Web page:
Red-backed Shrike (Lanius collurio)
The beautiful Red-backed Shrike L. collurio would once have been the most familiar of the shrike family in both Sussex and the UK for it bred widely, if sparsely, throughout much of England and Wales. However, it sadly declined throughout the 19th and 20th centuries becoming extinct as a breeding bird in Britain from 1992 until 2010. In line with its collapse nationally, the Sussex population, although never large, was certainly declining in the 1930s and the last confirmed breeding was a pair on Ashdown Forest during 1964-68. Other pairs have been recorded, such as those in 1977, 1981 and 1993 but none stayed longer than two days.
Along with many other migratory species of bird, L. collurio is in great danger when travelling to and from their wintering grounds in Africa, with many trapped and killed en route. In Sussex, it is now only seen as a very scarce passage migrant. The best chance of seeing this attractive species now is during autumn passage. Of the 51 birds recorded in the county during 1995-2011, 37 were during August-October, with a clear peak in September. The above images are a selection from a session with the 1st winter bird first reported at Newhaven Tidemills, East Sussex, on 21st September 2016.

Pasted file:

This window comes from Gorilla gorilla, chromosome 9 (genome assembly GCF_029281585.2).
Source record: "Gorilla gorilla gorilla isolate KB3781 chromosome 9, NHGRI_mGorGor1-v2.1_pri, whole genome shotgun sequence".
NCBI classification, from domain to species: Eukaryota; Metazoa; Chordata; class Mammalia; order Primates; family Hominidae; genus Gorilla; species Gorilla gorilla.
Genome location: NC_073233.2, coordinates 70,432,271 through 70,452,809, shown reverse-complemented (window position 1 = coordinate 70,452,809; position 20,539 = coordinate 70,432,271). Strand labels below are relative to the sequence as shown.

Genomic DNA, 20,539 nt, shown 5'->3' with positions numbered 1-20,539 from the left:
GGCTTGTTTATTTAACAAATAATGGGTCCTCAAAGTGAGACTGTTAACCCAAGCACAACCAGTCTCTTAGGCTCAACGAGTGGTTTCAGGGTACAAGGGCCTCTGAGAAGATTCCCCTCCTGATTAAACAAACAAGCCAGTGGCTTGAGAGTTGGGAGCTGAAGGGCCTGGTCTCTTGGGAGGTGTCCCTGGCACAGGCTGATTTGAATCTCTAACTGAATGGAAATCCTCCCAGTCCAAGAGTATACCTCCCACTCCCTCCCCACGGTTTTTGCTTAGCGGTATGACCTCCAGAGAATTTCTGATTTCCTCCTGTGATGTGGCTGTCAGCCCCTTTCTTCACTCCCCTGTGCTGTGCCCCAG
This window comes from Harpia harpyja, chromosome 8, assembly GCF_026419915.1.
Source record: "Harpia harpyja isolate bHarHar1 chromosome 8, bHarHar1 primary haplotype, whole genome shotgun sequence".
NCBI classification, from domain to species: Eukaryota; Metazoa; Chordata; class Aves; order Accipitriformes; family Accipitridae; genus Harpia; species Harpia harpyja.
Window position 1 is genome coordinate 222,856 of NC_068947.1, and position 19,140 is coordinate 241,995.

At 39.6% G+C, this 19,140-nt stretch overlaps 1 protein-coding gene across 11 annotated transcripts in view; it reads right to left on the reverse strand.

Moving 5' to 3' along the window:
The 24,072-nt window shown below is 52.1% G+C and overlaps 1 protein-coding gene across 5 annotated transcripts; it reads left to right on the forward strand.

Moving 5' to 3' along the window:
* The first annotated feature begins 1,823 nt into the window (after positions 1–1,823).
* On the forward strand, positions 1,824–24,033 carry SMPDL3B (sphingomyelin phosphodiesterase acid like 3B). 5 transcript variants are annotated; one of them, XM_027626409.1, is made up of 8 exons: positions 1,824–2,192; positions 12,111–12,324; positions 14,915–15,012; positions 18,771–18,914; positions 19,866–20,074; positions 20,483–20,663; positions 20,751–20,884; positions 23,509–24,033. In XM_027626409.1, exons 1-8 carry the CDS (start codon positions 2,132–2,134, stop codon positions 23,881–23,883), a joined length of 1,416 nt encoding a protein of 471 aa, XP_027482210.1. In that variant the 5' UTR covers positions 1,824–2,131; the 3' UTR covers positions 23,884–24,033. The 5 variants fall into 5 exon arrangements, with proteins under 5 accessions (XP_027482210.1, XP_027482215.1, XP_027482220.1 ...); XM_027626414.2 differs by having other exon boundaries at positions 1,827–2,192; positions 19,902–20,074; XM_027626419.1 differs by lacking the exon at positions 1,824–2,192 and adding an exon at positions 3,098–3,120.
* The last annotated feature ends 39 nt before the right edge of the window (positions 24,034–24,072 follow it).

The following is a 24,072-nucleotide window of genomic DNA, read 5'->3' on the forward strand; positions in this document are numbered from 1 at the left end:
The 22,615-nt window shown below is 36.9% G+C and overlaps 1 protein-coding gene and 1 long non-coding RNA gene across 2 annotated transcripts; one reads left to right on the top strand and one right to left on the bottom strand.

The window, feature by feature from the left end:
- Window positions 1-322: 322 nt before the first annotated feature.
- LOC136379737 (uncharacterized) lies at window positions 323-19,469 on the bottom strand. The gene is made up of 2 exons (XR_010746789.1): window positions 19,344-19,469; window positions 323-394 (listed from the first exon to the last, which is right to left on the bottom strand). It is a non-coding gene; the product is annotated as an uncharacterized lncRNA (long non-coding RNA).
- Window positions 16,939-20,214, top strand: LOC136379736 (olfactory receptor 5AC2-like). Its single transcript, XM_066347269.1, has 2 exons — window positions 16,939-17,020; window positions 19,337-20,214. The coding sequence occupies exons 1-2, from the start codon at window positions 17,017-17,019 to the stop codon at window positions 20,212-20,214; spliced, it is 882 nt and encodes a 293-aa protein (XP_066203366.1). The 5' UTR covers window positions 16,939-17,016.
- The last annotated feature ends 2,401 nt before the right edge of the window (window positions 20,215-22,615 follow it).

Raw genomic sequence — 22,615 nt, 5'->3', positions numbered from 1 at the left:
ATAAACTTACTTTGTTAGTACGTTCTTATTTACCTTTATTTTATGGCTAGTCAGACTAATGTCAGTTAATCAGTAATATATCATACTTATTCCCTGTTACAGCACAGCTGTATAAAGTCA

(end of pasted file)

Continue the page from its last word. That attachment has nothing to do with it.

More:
Sennitt, M. (2014). Red-backed Shrike. The Birds of Sussex. Thetford: British Trust for Ornithology (BTO) Books on behalf of the Sussex Ornithological Society, pp. 389-390.
Prince, M. (1996). Red-backed Shrike. Birds of Sussex. Sussex Ornithological Society, pp. 498-500.